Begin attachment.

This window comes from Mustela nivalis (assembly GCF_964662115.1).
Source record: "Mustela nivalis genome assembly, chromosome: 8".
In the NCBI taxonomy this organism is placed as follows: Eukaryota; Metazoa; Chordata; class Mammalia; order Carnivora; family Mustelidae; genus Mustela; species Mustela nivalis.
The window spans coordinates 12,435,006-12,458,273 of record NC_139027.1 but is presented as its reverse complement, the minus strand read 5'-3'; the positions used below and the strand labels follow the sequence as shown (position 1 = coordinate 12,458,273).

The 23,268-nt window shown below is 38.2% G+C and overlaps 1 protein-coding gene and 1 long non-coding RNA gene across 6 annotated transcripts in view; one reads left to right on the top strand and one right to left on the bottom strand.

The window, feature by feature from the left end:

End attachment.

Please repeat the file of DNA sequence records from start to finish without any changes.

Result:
This window comes from Mustela nivalis (assembly GCF_964662115.1).
Source record: "Mustela nivalis genome assembly, chromosome: 8".
In the NCBI taxonomy this organism is placed as follows: Eukaryota; Metazoa; Chordata; class Mammalia; order Carnivora; family Mustelidae; genus Mustela; species Mustela nivalis.
The window spans coordinates 12,435,006-12,458,273 of record NC_139027.1 but is presented as its reverse complement, the minus strand read 5'-3'; the positions used below and the strand labels follow the sequence as shown (position 1 = coordinate 12,458,273).

The 23,268-nt window shown below is 38.2% G+C and overlaps 1 protein-coding gene and 1 long non-coding RNA gene across 6 annotated transcripts in view; one reads left to right on the top strand and one right to left on the bottom strand.

The window, feature by feature from the left end: